Due to demographics, increased purchasing power and generous government regulation, the MENA region has become a blooming market for private education providers and investors.
According to Dubai-based investment bank Alpen Capital in its July report the total number of students in the region is forecast to reach 13.7 million by 2020 with enrollments at private providers expected to grow 6.7% in that time. That said operators and investors should not expect returns at the same time frame as in other industries because education is a very specific business. Education is a hands-on business and customer acquisition periods are limited mostly to just the beginning of the school year and limited hiring cycles for teachers also affect the sector’s liquidity.
However, with that in mind, private education in the Middle East has been very profitable for the past few years. The potential pool of quality teaching talent is nevertheless a threat to the sector because great teachers are a diminishing resource. As a result, the cost related to attracting the best of teachers is increasing. Alpen Captial’s GCC Education Industry Report released in July underlines on the other hand that intrinsic factors including demographics will maintain the region’s momentum while vocational and online education are emerging sectors to watch. Enrollments in the MENA region will continue to be dominated by primary and secondary segments, specifically in international schools, but market share is expect to decrease slightly from 79% of enrollments to 76% in 2020.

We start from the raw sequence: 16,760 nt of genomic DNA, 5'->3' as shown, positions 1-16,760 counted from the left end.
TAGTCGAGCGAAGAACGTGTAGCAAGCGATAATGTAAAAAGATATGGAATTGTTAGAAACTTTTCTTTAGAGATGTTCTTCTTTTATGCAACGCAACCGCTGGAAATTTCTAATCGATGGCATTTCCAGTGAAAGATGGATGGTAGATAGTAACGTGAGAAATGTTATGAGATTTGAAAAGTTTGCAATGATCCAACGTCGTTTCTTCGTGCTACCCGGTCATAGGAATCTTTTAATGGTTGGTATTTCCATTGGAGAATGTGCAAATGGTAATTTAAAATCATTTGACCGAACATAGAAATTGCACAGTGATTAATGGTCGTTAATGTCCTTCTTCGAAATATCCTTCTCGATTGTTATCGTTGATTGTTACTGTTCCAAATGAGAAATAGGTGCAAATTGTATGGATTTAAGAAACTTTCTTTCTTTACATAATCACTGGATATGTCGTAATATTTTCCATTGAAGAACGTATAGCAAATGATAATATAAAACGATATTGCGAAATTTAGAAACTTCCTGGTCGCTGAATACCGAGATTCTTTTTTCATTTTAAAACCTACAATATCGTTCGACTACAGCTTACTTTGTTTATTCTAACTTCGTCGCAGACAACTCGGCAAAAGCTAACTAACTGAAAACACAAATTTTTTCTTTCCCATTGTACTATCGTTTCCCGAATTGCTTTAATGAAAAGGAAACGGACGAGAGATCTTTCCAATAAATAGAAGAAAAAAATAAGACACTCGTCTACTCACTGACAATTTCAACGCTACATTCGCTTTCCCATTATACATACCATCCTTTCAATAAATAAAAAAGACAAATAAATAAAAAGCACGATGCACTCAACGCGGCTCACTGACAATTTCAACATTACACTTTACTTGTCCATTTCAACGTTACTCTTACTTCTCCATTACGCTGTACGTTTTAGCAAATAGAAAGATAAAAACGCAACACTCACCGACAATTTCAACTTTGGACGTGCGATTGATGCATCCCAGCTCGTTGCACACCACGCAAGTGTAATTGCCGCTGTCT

The UAE is will stay the most mature market in the region, led by Dubai’s rise as an academic hub. Saudi Arabia, Qatar, Oman and Egypt are also attracting attention. Both investors and operators are now beginning to look at less developed markets in Turkey, Morocco and Algeria where demand is increasing for quality education but there is less saturation from foreign players.
Mehdi Lazar, Ph.D.